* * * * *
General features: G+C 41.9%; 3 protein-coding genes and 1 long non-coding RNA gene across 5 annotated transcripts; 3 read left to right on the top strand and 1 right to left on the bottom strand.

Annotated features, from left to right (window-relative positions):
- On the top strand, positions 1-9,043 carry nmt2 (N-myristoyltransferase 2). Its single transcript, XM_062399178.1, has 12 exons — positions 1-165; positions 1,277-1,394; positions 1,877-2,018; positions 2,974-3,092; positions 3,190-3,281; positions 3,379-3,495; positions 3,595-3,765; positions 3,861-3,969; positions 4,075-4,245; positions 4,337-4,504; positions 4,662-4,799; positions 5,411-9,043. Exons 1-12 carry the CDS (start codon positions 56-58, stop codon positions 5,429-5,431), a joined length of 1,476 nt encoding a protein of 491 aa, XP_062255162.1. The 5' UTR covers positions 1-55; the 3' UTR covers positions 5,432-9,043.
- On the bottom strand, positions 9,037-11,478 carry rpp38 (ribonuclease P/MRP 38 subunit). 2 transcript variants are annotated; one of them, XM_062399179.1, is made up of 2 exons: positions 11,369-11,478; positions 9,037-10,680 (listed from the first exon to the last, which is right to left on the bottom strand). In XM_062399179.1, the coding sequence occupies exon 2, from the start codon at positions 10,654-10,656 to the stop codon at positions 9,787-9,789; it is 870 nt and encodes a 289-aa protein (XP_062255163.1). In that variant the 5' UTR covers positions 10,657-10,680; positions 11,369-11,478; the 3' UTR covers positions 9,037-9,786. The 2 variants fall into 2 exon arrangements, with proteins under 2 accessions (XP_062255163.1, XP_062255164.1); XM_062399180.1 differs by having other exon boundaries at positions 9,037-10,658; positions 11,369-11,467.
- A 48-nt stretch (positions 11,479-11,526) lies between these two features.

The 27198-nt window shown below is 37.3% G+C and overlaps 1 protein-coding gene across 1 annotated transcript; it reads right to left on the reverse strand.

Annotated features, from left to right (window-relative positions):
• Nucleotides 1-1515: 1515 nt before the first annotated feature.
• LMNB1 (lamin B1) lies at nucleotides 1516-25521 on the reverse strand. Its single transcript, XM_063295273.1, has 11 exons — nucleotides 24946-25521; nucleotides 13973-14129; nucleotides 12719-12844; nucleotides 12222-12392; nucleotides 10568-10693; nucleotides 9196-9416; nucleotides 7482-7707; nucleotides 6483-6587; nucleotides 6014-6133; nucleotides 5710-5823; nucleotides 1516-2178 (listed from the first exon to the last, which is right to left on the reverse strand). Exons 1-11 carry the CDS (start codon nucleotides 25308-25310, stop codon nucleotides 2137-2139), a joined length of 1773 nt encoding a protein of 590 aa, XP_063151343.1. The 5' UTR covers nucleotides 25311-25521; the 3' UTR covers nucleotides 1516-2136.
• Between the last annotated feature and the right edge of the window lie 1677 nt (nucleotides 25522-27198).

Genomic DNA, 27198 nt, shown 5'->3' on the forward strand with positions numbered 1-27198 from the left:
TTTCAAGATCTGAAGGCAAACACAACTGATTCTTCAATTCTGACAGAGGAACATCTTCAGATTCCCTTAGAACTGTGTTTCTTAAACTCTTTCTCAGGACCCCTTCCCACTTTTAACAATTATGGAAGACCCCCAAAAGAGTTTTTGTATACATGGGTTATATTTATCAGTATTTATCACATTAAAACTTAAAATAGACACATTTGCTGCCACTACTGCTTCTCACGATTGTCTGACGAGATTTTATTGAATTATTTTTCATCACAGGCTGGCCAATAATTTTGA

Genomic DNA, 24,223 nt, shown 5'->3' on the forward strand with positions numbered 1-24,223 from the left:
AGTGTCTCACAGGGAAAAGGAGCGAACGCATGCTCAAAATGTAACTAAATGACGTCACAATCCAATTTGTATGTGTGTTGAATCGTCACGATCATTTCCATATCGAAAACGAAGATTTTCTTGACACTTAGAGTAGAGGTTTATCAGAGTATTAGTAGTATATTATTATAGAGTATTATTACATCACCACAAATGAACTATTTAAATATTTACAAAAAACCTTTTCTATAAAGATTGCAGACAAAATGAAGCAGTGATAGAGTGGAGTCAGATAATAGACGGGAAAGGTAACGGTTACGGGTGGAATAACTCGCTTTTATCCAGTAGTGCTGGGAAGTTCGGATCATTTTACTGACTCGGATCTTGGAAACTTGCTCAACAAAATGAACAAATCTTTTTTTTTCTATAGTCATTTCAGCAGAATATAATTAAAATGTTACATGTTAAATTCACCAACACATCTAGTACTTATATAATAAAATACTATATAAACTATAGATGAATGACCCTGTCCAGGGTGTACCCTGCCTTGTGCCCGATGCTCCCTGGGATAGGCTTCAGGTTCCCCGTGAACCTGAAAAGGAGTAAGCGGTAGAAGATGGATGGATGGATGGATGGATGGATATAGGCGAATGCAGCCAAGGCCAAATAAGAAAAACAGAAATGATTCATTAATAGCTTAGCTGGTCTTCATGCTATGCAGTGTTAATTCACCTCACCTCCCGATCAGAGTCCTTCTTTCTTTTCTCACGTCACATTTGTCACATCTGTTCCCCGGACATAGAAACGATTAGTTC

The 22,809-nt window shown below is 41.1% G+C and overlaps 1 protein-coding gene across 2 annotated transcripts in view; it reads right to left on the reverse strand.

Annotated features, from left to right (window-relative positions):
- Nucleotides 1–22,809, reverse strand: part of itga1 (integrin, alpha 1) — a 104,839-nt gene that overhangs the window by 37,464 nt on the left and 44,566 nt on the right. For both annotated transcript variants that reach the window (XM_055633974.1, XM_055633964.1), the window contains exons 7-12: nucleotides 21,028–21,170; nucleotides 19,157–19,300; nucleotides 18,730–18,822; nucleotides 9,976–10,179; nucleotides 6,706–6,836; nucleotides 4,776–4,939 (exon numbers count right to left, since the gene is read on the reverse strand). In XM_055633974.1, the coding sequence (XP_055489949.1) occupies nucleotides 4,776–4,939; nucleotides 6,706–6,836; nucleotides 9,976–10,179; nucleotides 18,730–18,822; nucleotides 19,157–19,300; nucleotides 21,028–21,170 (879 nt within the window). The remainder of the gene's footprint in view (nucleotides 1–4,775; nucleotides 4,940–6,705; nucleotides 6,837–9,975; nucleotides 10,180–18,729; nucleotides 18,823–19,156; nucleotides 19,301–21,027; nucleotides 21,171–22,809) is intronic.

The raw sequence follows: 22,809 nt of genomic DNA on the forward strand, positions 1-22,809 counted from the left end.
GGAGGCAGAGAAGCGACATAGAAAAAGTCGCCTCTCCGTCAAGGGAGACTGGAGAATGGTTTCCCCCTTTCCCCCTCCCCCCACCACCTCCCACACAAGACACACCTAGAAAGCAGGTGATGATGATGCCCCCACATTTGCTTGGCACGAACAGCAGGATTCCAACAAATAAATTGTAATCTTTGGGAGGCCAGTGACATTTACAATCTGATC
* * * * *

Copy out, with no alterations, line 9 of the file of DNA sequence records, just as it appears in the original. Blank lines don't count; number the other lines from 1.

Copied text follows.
• LMNB1 (lamin B1) lies at nucleotides 1516-25521 on the reverse strand. Its single transcript, XM_063295273.1, has 11 exons — nucleotides 24946-25521; nucleotides 13973-14129; nucleotides 12719-12844; nucleotides 12222-12392; nucleotides 10568-10693; nucleotides 9196-9416; nucleotides 7482-7707; nucleotides 6483-6587; nucleotides 6014-6133; nucleotides 5710-5823; nucleotides 1516-2178 (listed from the first exon to the last, which is right to left on the reverse strand). Exons 1-11 carry the CDS (start codon nucleotides 25308-25310, stop codon nucleotides 2137-2139), a joined length of 1773 nt encoding a protein of 590 aa, XP_063151343.1. The 5' UTR covers nucleotides 25311-25521; the 3' UTR covers nucleotides 1516-2136.